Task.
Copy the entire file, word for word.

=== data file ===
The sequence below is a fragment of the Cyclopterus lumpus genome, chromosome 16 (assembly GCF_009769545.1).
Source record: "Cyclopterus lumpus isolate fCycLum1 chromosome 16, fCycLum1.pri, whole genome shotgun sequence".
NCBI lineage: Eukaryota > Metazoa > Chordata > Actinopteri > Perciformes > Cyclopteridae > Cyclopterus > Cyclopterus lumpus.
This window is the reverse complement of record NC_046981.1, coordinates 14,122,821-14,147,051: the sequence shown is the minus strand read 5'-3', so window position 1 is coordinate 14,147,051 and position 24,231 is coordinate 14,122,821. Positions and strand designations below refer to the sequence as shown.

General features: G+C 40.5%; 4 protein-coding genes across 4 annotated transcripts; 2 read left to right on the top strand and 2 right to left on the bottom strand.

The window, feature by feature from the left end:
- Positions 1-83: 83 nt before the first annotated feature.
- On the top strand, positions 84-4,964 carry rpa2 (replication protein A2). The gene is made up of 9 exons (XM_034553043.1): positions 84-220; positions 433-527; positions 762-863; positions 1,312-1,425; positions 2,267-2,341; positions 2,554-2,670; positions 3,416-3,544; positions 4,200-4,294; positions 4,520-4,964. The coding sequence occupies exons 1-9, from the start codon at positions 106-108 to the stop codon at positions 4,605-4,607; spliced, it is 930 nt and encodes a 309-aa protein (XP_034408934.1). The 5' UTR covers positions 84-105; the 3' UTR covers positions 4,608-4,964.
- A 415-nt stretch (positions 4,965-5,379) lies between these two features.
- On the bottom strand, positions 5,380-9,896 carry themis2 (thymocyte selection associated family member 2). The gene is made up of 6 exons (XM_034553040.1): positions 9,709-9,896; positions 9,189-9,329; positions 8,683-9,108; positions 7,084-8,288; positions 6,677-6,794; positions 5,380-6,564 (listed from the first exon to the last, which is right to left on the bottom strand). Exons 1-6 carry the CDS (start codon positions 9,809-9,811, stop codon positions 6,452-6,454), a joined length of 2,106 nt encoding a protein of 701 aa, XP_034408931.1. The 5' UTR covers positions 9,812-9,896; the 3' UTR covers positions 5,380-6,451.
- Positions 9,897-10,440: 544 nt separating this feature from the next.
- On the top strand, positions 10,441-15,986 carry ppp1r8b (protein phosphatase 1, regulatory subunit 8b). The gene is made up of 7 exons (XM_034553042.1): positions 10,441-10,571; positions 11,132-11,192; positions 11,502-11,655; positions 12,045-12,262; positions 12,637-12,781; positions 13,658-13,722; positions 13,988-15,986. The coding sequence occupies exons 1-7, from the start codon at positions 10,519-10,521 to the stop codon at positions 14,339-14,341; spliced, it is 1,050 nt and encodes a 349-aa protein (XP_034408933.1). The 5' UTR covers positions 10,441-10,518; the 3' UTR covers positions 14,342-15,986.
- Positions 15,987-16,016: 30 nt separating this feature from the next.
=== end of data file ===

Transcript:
The sequence below is a fragment of the Cyclopterus lumpus genome, chromosome 16 (assembly GCF_009769545.1).
Source record: "Cyclopterus lumpus isolate fCycLum1 chromosome 16, fCycLum1.pri, whole genome shotgun sequence".
NCBI lineage: Eukaryota > Metazoa > Chordata > Actinopteri > Perciformes > Cyclopteridae > Cyclopterus > Cyclopterus lumpus.
This window is the reverse complement of record NC_046981.1, coordinates 14,122,821-14,147,051: the sequence shown is the minus strand read 5'-3', so window position 1 is coordinate 14,147,051 and position 24,231 is coordinate 14,122,821. Positions and strand designations below refer to the sequence as shown.

General features: G+C 40.5%; 4 protein-coding genes across 4 annotated transcripts; 2 read left to right on the top strand and 2 right to left on the bottom strand.

The window, feature by feature from the left end:
- Positions 1-83: 83 nt before the first annotated feature.
- On the top strand, positions 84-4,964 carry rpa2 (replication protein A2). The gene is made up of 9 exons (XM_034553043.1): positions 84-220; positions 433-527; positions 762-863; positions 1,312-1,425; positions 2,267-2,341; positions 2,554-2,670; positions 3,416-3,544; positions 4,200-4,294; positions 4,520-4,964. The coding sequence occupies exons 1-9, from the start codon at positions 106-108 to the stop codon at positions 4,605-4,607; spliced, it is 930 nt and encodes a 309-aa protein (XP_034408934.1). The 5' UTR covers positions 84-105; the 3' UTR covers positions 4,608-4,964.
- A 415-nt stretch (positions 4,965-5,379) lies between these two features.
- On the bottom strand, positions 5,380-9,896 carry themis2 (thymocyte selection associated family member 2). The gene is made up of 6 exons (XM_034553040.1): positions 9,709-9,896; positions 9,189-9,329; positions 8,683-9,108; positions 7,084-8,288; positions 6,677-6,794; positions 5,380-6,564 (listed from the first exon to the last, which is right to left on the bottom strand). Exons 1-6 carry the CDS (start codon positions 9,809-9,811, stop codon positions 6,452-6,454), a joined length of 2,106 nt encoding a protein of 701 aa, XP_034408931.1. The 5' UTR covers positions 9,812-9,896; the 3' UTR covers positions 5,380-6,451.
- Positions 9,897-10,440: 544 nt separating this feature from the next.
- On the top strand, positions 10,441-15,986 carry ppp1r8b (protein phosphatase 1, regulatory subunit 8b). The gene is made up of 7 exons (XM_034553042.1): positions 10,441-10,571; positions 11,132-11,192; positions 11,502-11,655; positions 12,045-12,262; positions 12,637-12,781; positions 13,658-13,722; positions 13,988-15,986. The coding sequence occupies exons 1-7, from the start codon at positions 10,519-10,521 to the stop codon at positions 14,339-14,341; spliced, it is 1,050 nt and encodes a 349-aa protein (XP_034408933.1). The 5' UTR covers positions 10,441-10,518; the 3' UTR covers positions 14,342-15,986.
- Positions 15,987-16,016: 30 nt separating this feature from the next.